Even after a couple hundred hours behind my Garmin GTN 650, there are still things I struggle to do properly. Chief among those is flying multiple approaches. Sure, we mostly have to do that in practice, but if you miss at a busy airport or the winds change after you’ve set up, you might find yourself needing to plug in that second approach, or third. If you were like me, you’d get things hopelessly bollixed up before you just cleared the flight plan and started over.
While this brute-force approach does work, it’s not very efficient, and it certainly isn’t confidence inspiring. So, with some help from my friends at Garmin, I figured it out. Here’s the quick course in flying approach after approach.
There Can Be Only One
The most important thing to remember is that your magic wonder box can only hold one approach at a time. It can be at any airport on a multi-leg flight plan, but you can only have one approach at a time.
That sounds pretty limiting, eh? Well, perhaps, but it’s not that bad. Let’s walk through a couple scenarios. The first will go nowhere; we’ll just depart and fly a couple approaches at the same airport. The next will involve multiple airports and approaches.
I’m based in Santa Fe, NM, KSAF. So, that’s my starting and ending point. For the first scenario, unlike entering airports in your logbook, you can’t create a flight plan KSAF – KSAF. There has to be a fix in between. I choose to use the Santa Fe VORTAC (SAF). Use anything you want. You don’t have to go there; you just need some fix in between.
My flight plan starts, then, with KSAF SAF KSAF. Say Runway 2 is in use, so I’ll choose to fly the ILS Runway 2 via the closest IAF, the arc via HEGMI, so I load that approach. That’s about all I can do on the ground. (Note that the version of the GTN trainer I’m using to work all this out has an outdated database. The principles are all the same but you might get a little confused if you’re using current data.)
My flight plan now has KSAF SAF, which is the active leg, then the fixes on the approach starting with HEGMI. Note that with the approach loaded, I could delete SAF, but there’s no benefit in doing so. I won’t bother.
I take off on Runway 2. Tower cooperatively gave me left traffic with an altitude of 11,000 feet. As I turn base, I get direct HEGMI and cleared for the approach; cross HEGMI at or above 10,400 feet. I dutifully hit the Direct button on the GTN and select HEGMI from the flight plan and fly the approach. It’s all routine so far.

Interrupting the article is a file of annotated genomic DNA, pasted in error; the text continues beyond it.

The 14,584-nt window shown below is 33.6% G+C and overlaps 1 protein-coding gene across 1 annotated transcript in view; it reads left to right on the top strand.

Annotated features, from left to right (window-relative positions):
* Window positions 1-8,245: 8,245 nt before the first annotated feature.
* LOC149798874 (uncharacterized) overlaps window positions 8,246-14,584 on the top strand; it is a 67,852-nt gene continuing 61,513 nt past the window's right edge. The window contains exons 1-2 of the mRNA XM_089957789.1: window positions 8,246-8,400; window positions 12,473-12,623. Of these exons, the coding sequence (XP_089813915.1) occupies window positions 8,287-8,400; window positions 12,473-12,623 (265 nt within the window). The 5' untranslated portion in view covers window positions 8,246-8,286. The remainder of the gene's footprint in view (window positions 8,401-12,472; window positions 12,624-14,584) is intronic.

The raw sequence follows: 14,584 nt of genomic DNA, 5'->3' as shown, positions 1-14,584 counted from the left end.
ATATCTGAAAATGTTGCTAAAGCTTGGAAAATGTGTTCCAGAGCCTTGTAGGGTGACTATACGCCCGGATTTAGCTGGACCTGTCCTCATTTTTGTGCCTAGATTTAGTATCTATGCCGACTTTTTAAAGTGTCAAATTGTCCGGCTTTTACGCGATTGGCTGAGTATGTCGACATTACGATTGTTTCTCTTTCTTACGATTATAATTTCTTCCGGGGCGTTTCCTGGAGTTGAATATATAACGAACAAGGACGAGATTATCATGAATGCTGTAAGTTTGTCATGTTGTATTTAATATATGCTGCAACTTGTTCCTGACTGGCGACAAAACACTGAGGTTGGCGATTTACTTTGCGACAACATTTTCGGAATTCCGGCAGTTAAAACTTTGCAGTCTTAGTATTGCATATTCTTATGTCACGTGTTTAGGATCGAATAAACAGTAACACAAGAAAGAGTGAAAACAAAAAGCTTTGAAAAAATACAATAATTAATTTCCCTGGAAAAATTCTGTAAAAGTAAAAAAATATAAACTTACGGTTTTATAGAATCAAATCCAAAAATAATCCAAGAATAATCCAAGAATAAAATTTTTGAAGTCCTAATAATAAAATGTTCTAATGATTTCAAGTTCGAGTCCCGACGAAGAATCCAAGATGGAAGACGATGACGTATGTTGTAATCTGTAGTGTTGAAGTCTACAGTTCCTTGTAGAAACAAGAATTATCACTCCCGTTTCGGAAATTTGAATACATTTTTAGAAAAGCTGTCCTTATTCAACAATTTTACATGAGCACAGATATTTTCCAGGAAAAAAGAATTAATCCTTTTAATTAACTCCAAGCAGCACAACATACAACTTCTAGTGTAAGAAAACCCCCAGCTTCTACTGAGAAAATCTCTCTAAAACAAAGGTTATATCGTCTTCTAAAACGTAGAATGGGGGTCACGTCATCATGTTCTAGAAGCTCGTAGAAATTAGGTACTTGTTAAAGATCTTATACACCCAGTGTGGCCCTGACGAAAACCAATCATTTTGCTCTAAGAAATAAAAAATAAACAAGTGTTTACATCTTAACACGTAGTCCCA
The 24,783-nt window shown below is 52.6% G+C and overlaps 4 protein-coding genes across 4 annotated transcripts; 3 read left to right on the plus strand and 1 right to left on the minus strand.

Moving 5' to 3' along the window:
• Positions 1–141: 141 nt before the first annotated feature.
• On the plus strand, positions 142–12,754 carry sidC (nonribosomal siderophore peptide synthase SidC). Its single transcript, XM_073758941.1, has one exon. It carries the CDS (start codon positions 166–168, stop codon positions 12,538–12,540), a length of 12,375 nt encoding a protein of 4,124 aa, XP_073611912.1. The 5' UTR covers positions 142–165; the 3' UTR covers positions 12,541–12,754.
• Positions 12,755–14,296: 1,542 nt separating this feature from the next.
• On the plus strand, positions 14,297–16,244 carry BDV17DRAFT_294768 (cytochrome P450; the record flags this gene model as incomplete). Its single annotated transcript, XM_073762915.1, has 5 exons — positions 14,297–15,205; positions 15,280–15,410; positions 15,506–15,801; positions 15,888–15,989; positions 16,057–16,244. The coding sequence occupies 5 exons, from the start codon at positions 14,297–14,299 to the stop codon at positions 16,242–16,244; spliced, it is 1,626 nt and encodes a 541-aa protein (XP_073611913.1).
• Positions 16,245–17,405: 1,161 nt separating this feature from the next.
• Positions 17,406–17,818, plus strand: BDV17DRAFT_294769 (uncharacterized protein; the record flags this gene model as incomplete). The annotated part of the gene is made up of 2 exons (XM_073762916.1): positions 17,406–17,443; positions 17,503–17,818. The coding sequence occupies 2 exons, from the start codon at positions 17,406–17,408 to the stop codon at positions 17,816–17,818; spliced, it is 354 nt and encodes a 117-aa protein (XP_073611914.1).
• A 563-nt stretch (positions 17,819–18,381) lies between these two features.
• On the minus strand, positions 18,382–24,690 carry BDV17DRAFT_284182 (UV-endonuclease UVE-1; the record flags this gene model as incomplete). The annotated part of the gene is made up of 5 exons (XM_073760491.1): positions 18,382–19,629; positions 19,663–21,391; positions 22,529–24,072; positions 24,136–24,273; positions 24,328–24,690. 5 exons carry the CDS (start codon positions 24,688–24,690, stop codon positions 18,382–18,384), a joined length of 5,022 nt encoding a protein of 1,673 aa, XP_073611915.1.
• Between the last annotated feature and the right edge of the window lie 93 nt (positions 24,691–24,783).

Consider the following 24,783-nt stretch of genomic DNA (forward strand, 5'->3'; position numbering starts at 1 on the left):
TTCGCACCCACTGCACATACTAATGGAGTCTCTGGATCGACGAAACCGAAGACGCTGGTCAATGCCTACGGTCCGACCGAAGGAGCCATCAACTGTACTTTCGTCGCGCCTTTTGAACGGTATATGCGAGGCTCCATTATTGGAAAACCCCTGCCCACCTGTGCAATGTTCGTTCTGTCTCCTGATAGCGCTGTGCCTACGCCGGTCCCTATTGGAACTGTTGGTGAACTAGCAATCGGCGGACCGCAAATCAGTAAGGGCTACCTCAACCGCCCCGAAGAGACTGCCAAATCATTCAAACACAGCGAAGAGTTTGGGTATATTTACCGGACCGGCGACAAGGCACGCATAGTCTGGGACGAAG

After the miss, I’ll want to fly the RNAV Runway 15 approach. Once on the missed, I’ll load the second approach from the KARSE IAF. Here’s one place I was really messing things up. Previously, I’d go to the flight plan page and try to load the next approach. You can do this, but you’ve got to be careful exactly what you do or you’ll end up really messing things up.
I found that it’s cleaner to load the approach not from the flight plan page, but from the PROC page from the main menu. Do that, and the new approach is appended right at the end of your flight plan without disturbing your current missed approach segment.
While this seems in violation of the only-one rule, it’s actually just the missed approach part of the first approach that gets retained. Looking at the flight plan in the box, I note that there’s only the missed approach point and subsequent procedure. The previous segments are gone.
So, whenever I’m done holding at DOMAN—or even on the way to DOMAN if I don’t want to wait for the hold, I’ll simply go direct to KARSE, the IAF for the RNAV Runway 15 approach. From there I fly the approach normally.
Let’s say I bollixed up that approach, and want to try it again. In this case, the missed approach holding point is KARSE, the same as the IAF I used.
On the miss, I’m headed to KARSE. To fly the same approach again, at some point when things are stable on the way to the missed approach holding point, KARSE, I’ll just select direct to KARSE, the IAF (not KARSE, the missed approach holding point). When I do that I’m going back to the IAF for another try.
Remember my ILS approach had a missed approach hold at DOMAN? Remember also that I loaded the RNAV Runway 15 approach and the box retained the hold at DOMAN in the flight plan and made KARSE, the IAF I selected, the next fix after the missed approach hold? Note that the hold at DOMAN is still in the flight plan with KARSE as the next fix. So, I won’t activate the leg to KARSE lest I want to intercept a course from DOMAN to KARSE rather than just heading to KARSE as I would on the missed from the RNAV Runway 15.
So, I’m now on my way to KARSE for another shot at the approach. This’ll be my third approach in a row at KSAF. I nail it this time, so once I’m on the missed and back to KARSE I can load that next approach. I’ve selected the VOR/DME A approach via POAKE. Same as before, I can load that approach while on the missed to KARSE. Either from the hold at KARSE if I want, or on the way there, when suitably cleared, I select direct to POAKE and I’m flying the VOR/DME A approach—my fourth.